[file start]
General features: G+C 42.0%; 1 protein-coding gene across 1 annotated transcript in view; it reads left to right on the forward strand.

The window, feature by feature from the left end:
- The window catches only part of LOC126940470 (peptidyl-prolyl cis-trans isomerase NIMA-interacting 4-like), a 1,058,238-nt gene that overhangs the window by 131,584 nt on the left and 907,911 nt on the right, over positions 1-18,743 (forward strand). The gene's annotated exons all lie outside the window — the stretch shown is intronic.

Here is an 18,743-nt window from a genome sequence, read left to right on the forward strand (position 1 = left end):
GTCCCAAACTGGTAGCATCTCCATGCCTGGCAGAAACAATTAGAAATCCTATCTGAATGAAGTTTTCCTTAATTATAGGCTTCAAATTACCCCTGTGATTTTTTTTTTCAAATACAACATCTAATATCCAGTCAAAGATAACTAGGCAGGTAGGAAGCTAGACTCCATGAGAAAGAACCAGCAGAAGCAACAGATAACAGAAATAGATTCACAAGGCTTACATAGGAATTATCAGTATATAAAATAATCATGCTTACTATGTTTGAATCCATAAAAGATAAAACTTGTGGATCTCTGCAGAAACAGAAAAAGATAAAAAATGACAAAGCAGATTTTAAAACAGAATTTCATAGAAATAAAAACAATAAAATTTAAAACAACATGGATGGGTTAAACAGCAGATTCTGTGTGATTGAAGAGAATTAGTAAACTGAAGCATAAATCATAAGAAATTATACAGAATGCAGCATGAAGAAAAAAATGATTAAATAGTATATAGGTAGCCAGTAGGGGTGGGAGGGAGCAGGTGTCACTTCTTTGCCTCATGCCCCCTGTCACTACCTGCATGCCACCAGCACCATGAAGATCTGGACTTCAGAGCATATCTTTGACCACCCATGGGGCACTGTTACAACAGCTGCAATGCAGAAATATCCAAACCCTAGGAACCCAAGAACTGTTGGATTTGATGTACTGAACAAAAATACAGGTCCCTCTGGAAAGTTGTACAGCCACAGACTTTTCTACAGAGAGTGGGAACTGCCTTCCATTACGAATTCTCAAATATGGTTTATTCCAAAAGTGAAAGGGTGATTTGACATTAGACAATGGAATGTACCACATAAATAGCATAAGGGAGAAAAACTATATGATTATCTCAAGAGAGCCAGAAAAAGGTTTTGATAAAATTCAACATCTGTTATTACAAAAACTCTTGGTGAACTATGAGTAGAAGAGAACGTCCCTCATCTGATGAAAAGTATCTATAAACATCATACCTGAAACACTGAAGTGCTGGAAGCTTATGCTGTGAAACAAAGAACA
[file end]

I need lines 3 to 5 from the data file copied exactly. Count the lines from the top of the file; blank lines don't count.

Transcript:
- The window catches only part of LOC126940470 (peptidyl-prolyl cis-trans isomerase NIMA-interacting 4-like), a 1,058,238-nt gene that overhangs the window by 131,584 nt on the left and 907,911 nt on the right, over positions 1-18,743 (forward strand). The gene's annotated exons all lie outside the window — the stretch shown is intronic.

Here is an 18,743-nt window from a genome sequence, read left to right on the forward strand (position 1 = left end):
GTCCCAAACTGGTAGCATCTCCATGCCTGGCAGAAACAATTAGAAATCCTATCTGAATGAAGTTTTCCTTAATTATAGGCTTCAAATTACCCCTGTGATTTTTTTTTTCAAATACAACATCTAATATCCAGTCAAAGATAACTAGGCAGGTAGGAAGCTAGACTCCATGAGAAAGAACCAGCAGAAGCAACAGATAACAGAAATAGATTCACAAGGCTTACATAGGAATTATCAGTATATAAAATAATCATGCTTACTATGTTTGAATCCATAAAAGATAAAACTTGTGGATCTCTGCAGAAACAGAAAAAGATAAAAAATGACAAAGCAGATTTTAAAACAGAATTTCATAGAAATAAAAACAATAAAATTTAAAACAACATGGATGGGTTAAACAGCAGATTCTGTGTGATTGAAGAGAATTAGTAAACTGAAGCATAAATCATAAGAAATTATACAGAATGCAGCATGAAGAAAAAAATGATTAAATAGTATATAGGTAGCCAGTAGGGGTGGGAGGGAGCAGGTGTCACTTCTTTGCCTCATGCCCCCTGTCACTACCTGCATGCCACCAGCACCATGAAGATCTGGACTTCAGAGCATATCTTTGACCACCCATGGGGCACTGTTACAACAGCTGCAATGCAGAAATATCCAAACCCTAGGAACCCAAGAACTGTTGGATTTGATGTACTGAACAAAAATACAGGTCCCTCTGGAAAGTTGTACAGCCACAGACTTTTCTACAGAGAGTGGGAACTGCCTTCCATTACGAATTCTCAAATATGGTTTATTCCAAAAGTGAAAGGGTGATTTGACATTAGACAATGGAATGTACCACATAAATAGCATAAGGGAGAAAAACTATATGATTATCTCAAGAGAGCCAGAAAAAGGTTTTGATAAAATTCAACATCTGTTATTACAAAAACTCTTGGTGAACTATGAGTAGAAGAGAACGTCCCTCATCTGATGAAAAGTATCTATAAACATCATACCTGAAACACTGAAGTGCTGGAAGCTTATGCTGTGAAACAAAGAACA